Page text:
It happens in every firm: the core product saturates its main market and top-line growth stagnates. Margins come under pressure next, and unless investments are made to seek new markets, the firm will inevitably decline.
It was a lesson I learned well early in my career. I was part of an industrial telecom group that had built a market leadership position in high-power radio equipment. We had decades of experience and were the market pace setters in the US.
The product team decided that an entrance to the Western European market was the next logical step. This was well before the EU agreement, so each of the major countries had their own version of the FCC, along with their own unique standards for all the major parameters of radio performance.
We got to work on a big white board and developed an amazing matrix of requirements, such as power levels, channel spacing and sideband radiation. We burned the midnight oil designing a modular product that could do it all – and could be built in one factory.
Ultimately, we built and released what we knew would be a category killer for a new product for our international distribution team and their partners.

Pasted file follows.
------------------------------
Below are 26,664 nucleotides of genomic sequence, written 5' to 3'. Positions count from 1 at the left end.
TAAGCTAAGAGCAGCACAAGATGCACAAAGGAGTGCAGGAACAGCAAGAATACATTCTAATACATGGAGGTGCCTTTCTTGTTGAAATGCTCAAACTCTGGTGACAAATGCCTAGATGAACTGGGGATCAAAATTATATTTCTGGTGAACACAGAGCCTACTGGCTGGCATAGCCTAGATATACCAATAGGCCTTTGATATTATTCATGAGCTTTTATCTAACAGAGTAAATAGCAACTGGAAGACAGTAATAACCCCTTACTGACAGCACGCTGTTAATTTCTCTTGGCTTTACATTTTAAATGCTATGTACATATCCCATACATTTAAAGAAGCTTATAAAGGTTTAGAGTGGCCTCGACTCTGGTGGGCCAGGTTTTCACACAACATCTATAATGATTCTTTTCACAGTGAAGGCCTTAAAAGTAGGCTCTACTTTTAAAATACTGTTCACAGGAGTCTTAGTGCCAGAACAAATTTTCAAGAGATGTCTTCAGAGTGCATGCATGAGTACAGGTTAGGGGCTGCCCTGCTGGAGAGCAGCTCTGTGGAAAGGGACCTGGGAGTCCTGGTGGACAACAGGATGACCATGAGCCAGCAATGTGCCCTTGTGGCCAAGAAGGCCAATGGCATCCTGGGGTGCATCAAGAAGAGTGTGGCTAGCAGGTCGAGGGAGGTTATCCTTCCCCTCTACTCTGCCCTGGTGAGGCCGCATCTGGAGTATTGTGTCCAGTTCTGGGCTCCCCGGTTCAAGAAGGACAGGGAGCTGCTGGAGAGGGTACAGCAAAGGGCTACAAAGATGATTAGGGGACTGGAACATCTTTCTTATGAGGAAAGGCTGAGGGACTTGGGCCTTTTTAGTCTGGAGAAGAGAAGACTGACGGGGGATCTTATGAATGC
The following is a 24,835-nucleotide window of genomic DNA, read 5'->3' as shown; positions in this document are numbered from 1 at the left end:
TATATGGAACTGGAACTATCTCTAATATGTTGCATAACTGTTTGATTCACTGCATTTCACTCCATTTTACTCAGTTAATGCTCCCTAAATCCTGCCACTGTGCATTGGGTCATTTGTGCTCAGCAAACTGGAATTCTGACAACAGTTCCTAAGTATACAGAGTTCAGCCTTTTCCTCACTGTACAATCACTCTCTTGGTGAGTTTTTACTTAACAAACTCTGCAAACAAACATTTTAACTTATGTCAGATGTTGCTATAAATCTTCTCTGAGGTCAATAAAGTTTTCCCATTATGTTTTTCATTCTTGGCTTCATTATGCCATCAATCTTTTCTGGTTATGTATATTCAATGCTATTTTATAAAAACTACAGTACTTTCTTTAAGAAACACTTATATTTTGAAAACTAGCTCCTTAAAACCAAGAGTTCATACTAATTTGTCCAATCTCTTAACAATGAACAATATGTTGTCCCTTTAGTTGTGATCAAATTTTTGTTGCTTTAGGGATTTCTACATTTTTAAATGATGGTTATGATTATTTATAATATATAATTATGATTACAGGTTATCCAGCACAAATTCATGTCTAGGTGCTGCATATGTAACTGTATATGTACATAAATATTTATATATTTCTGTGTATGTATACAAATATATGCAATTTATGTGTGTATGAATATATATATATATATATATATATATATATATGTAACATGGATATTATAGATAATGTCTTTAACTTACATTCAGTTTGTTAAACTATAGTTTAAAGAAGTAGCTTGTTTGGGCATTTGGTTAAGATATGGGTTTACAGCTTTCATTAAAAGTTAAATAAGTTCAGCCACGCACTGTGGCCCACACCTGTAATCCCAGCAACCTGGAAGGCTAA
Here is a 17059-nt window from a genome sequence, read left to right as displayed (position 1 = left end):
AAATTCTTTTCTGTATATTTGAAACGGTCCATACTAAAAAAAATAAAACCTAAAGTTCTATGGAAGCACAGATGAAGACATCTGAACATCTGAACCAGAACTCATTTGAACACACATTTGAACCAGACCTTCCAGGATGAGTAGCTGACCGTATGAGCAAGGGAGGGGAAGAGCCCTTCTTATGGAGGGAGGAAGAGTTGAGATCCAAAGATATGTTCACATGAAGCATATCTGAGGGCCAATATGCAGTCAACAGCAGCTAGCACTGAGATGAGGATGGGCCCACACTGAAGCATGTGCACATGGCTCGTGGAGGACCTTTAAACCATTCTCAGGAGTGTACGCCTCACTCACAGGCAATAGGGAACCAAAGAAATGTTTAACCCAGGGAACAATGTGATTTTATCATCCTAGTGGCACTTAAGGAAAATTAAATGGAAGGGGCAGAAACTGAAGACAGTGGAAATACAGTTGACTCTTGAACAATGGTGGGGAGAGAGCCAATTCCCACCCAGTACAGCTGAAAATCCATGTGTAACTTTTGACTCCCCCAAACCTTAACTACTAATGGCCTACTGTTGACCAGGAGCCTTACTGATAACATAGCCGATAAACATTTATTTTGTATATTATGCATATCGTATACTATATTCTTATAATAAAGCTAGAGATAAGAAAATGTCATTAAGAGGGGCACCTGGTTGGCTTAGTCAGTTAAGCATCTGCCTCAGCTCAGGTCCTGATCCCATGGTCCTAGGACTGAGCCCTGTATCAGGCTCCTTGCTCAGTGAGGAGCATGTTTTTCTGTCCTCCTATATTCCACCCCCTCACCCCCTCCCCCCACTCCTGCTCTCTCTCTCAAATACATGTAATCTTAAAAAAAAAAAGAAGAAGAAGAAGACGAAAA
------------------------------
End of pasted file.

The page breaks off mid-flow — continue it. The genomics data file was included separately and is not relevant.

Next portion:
And it was a flop.
Needless to say, the product team was surprised, even though it shouldn’t have been. After all, we made all the classic mistakes.
- We solved what we knew how to solve. We had arguably the best control and RF designers in the world at that point, armed with the best design tools. Having this kind of internally-perceived advantage can be blinding and absorb attention that would be better spent on areas that the customer really values.
- We presumed, from our extensive North American experience that we knew what was most important. We had countless installs and big systems under out belt and had gathered feedback from thousands of clients. We thought we knew what installers needed.
- We forgot the fundamental tenet that all business is local. We assumed that our global brand would get us in the door, and that any “rough edges” would be easily overcome by our top class sales team.